23 Jul 2024


Rare-earth-free 15MW generator ‘eliminates risks’

A UK wind turbine specialist has teamed up with a US developer of high-performance rare-earth-free magnets to design a 15MW generator for use in offshore wind turbines. Middlesborough-based GreenSpur Wind and Minneaopolis-based Niron Magnetics say that the high-efficiency low-mass generator will generate power without needing costly and environmentally-dubious rare-earth magnets. Their claims have been backed by the ORE Catapult, the UK’s technology innovation and research centre for offshore renewable energy.

Niron’s magnets, based on iron nitrides, are also said to have other potential applications including industrial motors, fans, pumps, power tools, actuators and sensors. They have a similar performance to rare-earths, but cost less and exhibit better stability at high temperatures.

Unlike most existing wind turbine generators, which use radial-flux designs that depend on rare-earth magnets, GreenSpur is using an axial-flux architecture that does not need rare-earths. “Our patented concept can eliminate the risks associated with supply chain constraints and volatile pricing,” says the company’s commercial director, Andrew Hine.

However, while earlier versions of the GreenSpur’s generator which used ferrite magnets attracted interest, they were too heavy. Keeping generator masses similar to existing machines is vital, because adding weight requires stronger structural support for the turbine, increasing costs. Niron’s magnets offers much better magnetic performance than ferrites, resulting in an initial 56% reduction in mass for the GreenSpur 15MW generator. The design has yet to be optimised, so the final reduction could be higher.

A review of the new design by the ORE Catapult, supported by an Innovate UK grant, has confirmed that it now meets the mass and efficiency targets needed for the market. “We have worked with GreenSpur in support of their hugely innovative and disruptive technology for several years,” reports the Catapult’s director of technology development, Tony Quinn. “Although there was interest in a rare-earth-free solution, there were concerns that their generator would be too heavy.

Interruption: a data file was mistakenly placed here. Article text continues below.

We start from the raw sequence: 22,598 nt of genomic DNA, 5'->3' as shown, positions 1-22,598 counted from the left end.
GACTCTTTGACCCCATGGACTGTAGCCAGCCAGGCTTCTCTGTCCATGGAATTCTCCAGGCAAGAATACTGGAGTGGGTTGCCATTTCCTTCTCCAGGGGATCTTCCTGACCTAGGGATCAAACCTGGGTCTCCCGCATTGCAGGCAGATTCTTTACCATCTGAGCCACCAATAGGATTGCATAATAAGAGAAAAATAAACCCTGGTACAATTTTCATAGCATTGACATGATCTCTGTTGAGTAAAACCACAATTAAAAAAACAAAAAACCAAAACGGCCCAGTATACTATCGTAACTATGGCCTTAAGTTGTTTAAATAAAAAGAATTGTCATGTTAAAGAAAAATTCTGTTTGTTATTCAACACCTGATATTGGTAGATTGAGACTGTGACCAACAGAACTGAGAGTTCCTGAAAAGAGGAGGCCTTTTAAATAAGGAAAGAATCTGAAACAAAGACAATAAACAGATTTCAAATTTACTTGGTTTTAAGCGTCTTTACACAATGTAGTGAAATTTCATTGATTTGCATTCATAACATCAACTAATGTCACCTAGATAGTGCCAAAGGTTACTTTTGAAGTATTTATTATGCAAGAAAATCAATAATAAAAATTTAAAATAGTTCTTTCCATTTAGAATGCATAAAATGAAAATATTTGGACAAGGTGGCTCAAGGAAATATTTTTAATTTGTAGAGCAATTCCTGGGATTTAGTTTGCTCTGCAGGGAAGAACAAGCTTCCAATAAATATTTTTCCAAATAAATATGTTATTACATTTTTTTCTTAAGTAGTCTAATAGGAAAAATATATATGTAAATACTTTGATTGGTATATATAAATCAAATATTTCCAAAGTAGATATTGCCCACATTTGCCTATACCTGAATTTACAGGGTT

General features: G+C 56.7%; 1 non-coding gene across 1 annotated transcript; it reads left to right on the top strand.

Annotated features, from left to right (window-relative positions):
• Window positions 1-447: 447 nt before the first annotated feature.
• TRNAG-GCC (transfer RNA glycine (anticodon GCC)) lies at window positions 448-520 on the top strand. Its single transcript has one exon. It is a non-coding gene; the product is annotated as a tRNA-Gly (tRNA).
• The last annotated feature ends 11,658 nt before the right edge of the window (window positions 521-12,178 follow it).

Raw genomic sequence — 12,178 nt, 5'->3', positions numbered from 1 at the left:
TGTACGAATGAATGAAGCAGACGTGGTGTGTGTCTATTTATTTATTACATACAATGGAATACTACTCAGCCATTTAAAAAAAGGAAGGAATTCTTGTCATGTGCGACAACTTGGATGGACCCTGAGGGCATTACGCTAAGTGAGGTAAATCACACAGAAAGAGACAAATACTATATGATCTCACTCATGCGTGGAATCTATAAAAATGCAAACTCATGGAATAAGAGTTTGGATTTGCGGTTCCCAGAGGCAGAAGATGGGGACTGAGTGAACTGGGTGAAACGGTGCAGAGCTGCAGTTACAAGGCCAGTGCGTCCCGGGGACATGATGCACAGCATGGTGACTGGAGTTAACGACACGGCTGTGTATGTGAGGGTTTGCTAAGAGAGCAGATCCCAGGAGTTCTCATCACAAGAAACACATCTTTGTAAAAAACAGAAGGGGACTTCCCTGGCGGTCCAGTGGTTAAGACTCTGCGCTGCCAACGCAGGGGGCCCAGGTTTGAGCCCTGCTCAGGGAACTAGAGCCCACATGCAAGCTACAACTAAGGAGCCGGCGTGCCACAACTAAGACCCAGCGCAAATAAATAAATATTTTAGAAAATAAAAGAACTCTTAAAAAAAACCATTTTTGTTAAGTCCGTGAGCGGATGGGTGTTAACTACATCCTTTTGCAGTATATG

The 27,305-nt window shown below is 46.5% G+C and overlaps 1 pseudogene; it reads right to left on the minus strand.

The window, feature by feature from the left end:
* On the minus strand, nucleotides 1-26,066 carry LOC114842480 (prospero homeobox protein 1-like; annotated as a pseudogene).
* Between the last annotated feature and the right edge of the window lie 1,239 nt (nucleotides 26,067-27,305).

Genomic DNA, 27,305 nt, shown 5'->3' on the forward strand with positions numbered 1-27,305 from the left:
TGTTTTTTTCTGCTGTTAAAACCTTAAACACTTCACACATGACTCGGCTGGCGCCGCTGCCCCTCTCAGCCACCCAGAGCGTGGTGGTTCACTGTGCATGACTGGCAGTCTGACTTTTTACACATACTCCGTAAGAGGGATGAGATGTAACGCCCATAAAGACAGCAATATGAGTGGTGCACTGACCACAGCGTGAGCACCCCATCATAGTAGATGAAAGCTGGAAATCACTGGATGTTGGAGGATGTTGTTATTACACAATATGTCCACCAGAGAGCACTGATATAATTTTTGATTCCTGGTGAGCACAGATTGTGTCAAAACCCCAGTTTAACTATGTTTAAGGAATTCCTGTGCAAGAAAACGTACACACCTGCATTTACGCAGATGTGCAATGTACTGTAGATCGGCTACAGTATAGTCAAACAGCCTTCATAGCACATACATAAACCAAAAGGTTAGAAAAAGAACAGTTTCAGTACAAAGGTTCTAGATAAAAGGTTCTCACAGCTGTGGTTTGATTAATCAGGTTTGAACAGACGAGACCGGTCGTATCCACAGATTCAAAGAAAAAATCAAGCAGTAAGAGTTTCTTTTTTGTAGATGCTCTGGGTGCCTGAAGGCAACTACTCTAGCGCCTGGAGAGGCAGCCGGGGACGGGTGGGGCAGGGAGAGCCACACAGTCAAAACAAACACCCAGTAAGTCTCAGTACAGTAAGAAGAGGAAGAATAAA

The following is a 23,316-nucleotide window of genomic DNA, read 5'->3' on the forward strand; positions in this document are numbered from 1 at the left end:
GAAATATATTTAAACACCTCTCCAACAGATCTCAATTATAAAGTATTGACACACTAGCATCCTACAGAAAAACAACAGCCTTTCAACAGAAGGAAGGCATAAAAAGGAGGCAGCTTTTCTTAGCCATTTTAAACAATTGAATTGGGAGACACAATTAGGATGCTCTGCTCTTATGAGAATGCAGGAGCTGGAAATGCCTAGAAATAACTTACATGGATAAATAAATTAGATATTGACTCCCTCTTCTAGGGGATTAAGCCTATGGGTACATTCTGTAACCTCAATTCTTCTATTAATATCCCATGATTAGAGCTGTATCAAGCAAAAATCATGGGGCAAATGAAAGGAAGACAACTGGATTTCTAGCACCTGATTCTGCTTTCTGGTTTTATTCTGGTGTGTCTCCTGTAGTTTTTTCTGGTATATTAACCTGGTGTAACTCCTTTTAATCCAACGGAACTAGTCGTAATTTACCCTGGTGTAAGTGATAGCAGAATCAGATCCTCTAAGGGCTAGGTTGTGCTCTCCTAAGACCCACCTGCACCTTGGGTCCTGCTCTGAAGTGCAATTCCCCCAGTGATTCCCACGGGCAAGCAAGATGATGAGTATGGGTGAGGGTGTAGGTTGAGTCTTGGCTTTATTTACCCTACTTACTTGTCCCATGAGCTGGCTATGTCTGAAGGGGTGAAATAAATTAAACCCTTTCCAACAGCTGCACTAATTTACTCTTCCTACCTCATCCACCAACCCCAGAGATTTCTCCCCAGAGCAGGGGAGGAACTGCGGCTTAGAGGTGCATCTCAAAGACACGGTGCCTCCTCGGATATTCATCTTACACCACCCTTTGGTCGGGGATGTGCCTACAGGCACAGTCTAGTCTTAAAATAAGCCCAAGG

“However, with Niron’s novel rare earth-free magnet, GreenSpur is able to show attractive mass and efficiency targets and a credible solution for consideration within a next-generation turbine,” he adds. “We are now helping GreenSpur and Niron to present this opportunity to OEMs, developers, and strategic investors. The aim is to create an industry consortium with the right combination of players to bring this offering to market.”

In GreenSpur’s axial-flux design, the rotor and stator are arranged as discs with magnetic flux flowing parallel to the axis. The machines are formed from modules, each containing a rotor with embedded magnets, sandwiched between two coil-containing stators in which currents are induced. Axial flux designs are easier to cool and allow larger air gaps between the rotor and stator than radial designs, simplifying manufacturing and allowing greater tolerance for movement under load. GreenSpur claims to have overcome two of limitations of axial-flux designs – difficulties with manufacturing the stator laminations and inner coils, and a tendency for cogging at low speeds.


Niron’s iron nitride magnets are based on low-cost, sustainable materials and are temperature-stable without needing heavy rare-earth dopants. The company says that they break the compromise between neodymium and ferrites, with magnetic and material properties that deliver performance and efficiency from a clean, stable and low-cost supply chain. Investors in the technology include Volvo and the data storage specialist Western Digital.

“Our Clean Earth Magnet technology helps eliminate reliance on expensive, supply constrained, rare earth-based magnets, without compromising on performance,” says Niron Magnetics’ CEO, Andy Blackburn. “Device designers and manufacturers take our technology and realise its impact. By working with GreenSpur, we have been able to demonstrate what can be achieved with our Generation 1 technology in wind applications, with innovative materials and innovative device design coming together to enable a potentially transformative solution for the offshore market.”

It has been predicted that the world’s offshore wind capacity could reach 1,400GW by 2050 and will be crucial in the transition to net-zero emissions. But the current reliance on expensive, supply-constrained rare earth magnets is a barrier to progress. Demand for rare-earth materials could outstrip supply by the mid-2030s. A single existing wind turbine generator can need as much rare-earth materials as 1,000 electric vehicles.

“The risk that the rare-earth magnet supply chain poses to international offshore wind is existential,” says Hine. “For the first time, we have a path that takes this risk out of the equation.”

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